- HTC Droid Incredible 2 @ AnandTech
Subject: General Tech, Mobile | July 4, 2011 - 12:02 PM | Jeremy Hellstrom
Tagged: Intel, culv, ultrabook, Ivy Bridge, sandy bridge, ultramobile
You can't really blame the failure of Intel's CULV form factor on just the name, though it is very awkward, since at the same time Intel was trying for that type of ultraportable we saw netbooks catch on. The netbook was easier to market than the CULV which was being trumped by the Macbook Air on one side and the surprising popularity of netbooks in general. Sure the Atom powered midgets couldn't do much, but they were just so cute.
We heard of the new Intel Ultrabooks at CES 2011 during Intel's keynote speech, and Ryan saw an example of one, the ASUS UX21 which sports a nice brushed aluminium shell. It was powered by a Sandy Bridge Core i7 and was 1.7cm at its widest and weighed only 1.1kg fully loaded, sported SATA 6Gb/s and can boot in 5 seconds with ASUS' Instant On feature. It should be available by September of this year and in theory will be a sub-$1000 Ultrabook.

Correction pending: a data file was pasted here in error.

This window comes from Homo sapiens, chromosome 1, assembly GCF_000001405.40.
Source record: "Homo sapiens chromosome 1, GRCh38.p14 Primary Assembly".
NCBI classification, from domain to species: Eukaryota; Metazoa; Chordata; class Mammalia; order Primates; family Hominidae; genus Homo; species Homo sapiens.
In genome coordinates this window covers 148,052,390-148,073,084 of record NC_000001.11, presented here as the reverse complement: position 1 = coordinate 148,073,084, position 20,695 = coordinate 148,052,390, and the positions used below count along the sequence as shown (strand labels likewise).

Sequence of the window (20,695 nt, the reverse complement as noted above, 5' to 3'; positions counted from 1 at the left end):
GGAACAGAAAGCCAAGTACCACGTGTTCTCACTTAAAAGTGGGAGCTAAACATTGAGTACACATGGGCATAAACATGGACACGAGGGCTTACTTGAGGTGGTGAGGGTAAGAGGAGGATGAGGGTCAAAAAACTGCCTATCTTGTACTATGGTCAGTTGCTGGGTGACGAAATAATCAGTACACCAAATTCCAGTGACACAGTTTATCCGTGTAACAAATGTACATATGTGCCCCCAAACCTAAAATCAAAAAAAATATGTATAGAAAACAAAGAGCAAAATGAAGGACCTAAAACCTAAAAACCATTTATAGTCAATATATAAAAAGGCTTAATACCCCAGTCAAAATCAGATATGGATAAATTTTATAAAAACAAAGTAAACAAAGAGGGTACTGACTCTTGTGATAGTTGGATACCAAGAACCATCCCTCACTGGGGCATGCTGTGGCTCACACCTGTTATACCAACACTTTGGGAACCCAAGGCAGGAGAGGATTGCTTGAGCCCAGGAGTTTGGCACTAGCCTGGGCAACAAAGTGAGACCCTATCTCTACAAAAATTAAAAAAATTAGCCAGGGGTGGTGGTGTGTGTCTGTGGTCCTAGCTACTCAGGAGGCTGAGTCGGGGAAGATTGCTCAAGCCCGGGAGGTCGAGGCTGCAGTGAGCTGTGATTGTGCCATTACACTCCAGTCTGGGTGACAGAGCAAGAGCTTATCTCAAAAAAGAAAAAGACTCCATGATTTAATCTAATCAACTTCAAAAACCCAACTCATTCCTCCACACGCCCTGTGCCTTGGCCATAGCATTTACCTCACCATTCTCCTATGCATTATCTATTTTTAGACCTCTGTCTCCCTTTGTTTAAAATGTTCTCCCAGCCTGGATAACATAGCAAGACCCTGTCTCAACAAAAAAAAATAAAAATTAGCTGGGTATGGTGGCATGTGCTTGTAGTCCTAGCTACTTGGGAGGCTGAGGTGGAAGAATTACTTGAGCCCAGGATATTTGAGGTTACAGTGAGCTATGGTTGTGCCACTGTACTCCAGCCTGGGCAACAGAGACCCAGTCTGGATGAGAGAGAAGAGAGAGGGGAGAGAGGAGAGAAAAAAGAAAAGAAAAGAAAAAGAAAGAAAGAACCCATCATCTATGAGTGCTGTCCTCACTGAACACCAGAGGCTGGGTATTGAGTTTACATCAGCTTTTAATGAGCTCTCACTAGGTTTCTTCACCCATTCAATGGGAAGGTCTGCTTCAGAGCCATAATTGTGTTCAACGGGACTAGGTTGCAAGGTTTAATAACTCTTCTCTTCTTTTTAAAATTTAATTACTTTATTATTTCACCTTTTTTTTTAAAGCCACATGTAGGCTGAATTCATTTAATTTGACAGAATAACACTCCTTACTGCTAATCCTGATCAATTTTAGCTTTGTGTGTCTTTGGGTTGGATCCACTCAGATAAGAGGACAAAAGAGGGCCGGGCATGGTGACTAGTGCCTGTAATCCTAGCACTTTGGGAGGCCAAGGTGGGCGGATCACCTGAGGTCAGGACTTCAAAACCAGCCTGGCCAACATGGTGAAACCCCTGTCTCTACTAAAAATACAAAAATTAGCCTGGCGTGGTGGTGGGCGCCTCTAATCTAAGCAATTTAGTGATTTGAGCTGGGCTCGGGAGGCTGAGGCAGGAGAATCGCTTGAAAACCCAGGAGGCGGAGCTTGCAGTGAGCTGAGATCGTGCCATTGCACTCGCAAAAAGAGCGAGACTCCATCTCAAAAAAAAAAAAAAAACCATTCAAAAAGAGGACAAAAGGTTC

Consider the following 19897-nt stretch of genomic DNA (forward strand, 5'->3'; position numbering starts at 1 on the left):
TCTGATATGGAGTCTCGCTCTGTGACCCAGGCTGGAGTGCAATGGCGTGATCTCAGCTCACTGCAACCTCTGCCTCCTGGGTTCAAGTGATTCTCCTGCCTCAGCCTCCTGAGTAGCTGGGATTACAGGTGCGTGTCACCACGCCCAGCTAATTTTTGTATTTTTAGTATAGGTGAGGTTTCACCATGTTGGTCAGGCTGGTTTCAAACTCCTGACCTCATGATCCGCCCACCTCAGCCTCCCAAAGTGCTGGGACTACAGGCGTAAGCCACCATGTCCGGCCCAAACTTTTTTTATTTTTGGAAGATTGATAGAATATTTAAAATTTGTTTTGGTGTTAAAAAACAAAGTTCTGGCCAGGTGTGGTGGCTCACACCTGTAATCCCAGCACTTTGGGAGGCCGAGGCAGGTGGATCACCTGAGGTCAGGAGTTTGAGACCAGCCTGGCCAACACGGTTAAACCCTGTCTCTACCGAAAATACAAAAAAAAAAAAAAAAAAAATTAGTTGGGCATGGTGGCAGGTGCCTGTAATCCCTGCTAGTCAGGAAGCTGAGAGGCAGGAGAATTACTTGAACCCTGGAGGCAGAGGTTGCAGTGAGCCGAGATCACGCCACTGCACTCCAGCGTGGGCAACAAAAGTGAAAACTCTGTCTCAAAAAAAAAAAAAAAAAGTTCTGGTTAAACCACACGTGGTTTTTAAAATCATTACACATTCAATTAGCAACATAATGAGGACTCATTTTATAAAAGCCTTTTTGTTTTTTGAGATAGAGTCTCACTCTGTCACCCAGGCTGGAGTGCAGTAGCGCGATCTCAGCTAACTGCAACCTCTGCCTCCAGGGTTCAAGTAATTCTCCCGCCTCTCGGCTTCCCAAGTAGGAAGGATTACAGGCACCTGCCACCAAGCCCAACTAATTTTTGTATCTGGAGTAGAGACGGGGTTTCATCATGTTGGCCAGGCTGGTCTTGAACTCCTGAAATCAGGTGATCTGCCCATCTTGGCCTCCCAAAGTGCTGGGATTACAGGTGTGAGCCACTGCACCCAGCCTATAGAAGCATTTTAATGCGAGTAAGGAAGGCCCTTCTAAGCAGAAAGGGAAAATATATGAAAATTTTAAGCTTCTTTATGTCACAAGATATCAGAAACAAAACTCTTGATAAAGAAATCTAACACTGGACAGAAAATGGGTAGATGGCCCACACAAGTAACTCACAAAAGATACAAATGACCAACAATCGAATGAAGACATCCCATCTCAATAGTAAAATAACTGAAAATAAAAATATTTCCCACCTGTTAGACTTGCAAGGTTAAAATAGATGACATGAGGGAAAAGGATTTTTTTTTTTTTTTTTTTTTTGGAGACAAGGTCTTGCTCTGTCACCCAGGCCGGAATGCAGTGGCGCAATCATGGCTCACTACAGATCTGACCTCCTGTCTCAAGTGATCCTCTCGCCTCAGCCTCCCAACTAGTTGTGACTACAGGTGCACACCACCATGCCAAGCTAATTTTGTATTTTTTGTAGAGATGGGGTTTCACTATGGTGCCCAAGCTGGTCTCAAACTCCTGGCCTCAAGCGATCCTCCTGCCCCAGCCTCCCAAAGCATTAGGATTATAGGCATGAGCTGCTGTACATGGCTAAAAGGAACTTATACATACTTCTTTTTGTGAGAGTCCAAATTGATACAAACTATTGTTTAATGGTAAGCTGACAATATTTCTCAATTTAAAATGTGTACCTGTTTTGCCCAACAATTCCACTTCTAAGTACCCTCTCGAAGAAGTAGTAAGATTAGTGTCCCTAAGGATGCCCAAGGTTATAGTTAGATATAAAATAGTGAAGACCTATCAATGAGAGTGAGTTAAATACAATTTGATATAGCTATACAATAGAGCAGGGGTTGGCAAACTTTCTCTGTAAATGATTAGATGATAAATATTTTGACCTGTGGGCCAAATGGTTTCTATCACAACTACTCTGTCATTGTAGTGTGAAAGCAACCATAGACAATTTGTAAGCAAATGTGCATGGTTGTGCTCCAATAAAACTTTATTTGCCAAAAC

DigiTimes today reported on Intel's plans for the release of their first Ultrabook and the future models, which they hope will together net Intel about 40% market share by the end of 2012. The strategy sounds familiar, those who remember what they did with the chipset for their Atom processor. DigiTimes reports that Intel is planning on "providing a significant budget to support its partners launching Ultrabooks". Now that is not very specific as to the support that Intel will be offering, but with Llano's decent performance and incredible price, it will be had for 1st tier vendors to be attracted to selling Ultrabooks that are faster but cost three times as much. Hence Intel's announcement about support for any vendors willing to build and sell their new form factor.